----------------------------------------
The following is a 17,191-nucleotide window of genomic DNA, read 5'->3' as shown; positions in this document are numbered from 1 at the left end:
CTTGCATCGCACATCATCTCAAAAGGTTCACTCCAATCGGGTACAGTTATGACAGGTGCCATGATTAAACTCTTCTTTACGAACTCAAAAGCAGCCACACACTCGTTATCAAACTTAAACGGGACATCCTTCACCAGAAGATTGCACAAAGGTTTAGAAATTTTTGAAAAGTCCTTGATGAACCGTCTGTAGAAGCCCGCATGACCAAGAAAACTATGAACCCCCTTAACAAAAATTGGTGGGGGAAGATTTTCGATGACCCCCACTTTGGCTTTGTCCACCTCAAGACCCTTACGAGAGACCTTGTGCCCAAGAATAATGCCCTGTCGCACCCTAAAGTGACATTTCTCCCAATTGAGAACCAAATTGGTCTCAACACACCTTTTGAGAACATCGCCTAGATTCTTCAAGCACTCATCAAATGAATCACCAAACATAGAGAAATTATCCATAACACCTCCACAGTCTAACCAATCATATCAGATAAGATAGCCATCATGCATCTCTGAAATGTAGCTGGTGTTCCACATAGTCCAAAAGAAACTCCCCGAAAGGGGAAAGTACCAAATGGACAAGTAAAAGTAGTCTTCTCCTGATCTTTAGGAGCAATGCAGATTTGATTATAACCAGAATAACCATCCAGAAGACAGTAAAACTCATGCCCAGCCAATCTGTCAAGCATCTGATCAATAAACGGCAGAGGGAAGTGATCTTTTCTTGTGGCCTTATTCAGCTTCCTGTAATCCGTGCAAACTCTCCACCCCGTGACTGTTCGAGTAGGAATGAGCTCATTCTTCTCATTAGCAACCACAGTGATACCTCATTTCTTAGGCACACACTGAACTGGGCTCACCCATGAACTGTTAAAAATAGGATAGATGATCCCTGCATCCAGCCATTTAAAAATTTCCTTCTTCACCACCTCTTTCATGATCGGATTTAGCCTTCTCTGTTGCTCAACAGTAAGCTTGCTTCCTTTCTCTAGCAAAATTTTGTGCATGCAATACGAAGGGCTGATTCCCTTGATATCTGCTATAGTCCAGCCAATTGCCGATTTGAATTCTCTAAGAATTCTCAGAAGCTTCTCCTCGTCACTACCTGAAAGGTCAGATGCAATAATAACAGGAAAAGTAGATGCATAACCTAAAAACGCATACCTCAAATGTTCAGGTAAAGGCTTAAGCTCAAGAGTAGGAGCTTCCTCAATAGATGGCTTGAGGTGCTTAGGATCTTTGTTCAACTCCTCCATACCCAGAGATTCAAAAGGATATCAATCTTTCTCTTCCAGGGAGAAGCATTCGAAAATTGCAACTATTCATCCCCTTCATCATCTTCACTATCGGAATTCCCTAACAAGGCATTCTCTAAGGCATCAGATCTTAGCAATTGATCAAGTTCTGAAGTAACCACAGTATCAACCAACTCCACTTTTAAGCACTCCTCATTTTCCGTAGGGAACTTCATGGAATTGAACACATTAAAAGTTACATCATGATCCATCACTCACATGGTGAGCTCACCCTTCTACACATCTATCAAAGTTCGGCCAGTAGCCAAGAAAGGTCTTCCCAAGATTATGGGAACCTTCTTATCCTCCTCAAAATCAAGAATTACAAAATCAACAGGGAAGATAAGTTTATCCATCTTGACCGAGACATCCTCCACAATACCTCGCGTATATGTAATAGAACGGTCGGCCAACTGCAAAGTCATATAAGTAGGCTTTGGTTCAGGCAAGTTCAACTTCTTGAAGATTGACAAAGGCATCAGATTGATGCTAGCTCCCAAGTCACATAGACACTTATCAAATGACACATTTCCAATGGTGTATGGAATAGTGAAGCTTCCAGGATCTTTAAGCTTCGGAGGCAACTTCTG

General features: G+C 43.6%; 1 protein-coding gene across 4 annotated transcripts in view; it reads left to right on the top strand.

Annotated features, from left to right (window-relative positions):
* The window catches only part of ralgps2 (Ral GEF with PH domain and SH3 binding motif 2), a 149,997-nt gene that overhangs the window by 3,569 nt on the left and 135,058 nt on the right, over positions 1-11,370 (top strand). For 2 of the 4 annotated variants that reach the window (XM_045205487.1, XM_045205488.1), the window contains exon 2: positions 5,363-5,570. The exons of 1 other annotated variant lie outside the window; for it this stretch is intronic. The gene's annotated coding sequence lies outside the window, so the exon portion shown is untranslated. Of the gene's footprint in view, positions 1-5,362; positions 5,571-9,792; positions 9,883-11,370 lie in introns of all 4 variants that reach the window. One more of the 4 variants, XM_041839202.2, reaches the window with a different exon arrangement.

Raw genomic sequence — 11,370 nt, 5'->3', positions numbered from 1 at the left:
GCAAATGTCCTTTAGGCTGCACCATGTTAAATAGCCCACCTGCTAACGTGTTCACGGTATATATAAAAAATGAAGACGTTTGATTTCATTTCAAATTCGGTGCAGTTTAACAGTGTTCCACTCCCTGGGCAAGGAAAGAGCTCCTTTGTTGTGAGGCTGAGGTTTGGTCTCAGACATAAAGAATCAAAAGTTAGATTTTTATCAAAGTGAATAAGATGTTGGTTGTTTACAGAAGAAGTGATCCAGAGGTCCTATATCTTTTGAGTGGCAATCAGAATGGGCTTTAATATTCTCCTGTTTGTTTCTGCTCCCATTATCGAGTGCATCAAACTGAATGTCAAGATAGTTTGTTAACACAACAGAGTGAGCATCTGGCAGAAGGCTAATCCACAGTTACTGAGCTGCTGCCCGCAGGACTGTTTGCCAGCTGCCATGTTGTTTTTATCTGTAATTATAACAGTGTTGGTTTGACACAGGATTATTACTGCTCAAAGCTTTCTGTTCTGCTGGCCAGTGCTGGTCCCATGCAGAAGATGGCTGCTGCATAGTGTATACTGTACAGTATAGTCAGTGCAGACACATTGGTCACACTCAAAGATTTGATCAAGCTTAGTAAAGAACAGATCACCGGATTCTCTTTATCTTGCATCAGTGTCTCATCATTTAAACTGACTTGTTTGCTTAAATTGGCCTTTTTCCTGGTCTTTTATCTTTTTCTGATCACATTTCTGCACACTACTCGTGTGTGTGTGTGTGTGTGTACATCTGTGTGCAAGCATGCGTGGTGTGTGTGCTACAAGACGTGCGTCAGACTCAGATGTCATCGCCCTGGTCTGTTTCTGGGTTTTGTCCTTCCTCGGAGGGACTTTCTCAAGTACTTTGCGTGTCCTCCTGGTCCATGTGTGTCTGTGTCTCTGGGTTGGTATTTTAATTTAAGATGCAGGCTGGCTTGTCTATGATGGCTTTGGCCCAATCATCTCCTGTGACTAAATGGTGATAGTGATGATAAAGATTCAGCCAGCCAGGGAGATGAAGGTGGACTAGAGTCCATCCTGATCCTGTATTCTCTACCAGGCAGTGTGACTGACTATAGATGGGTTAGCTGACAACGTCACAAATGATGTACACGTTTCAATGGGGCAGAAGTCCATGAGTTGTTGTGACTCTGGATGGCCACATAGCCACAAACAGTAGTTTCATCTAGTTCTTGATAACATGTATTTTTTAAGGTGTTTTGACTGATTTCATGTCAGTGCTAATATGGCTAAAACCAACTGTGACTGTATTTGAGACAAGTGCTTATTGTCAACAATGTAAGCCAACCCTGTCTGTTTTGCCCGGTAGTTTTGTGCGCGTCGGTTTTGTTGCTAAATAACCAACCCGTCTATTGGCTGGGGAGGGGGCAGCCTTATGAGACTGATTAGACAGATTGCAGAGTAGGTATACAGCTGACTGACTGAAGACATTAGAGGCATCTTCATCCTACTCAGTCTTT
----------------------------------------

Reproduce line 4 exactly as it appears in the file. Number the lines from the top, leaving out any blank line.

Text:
Annotated features, from left to right (window-relative positions):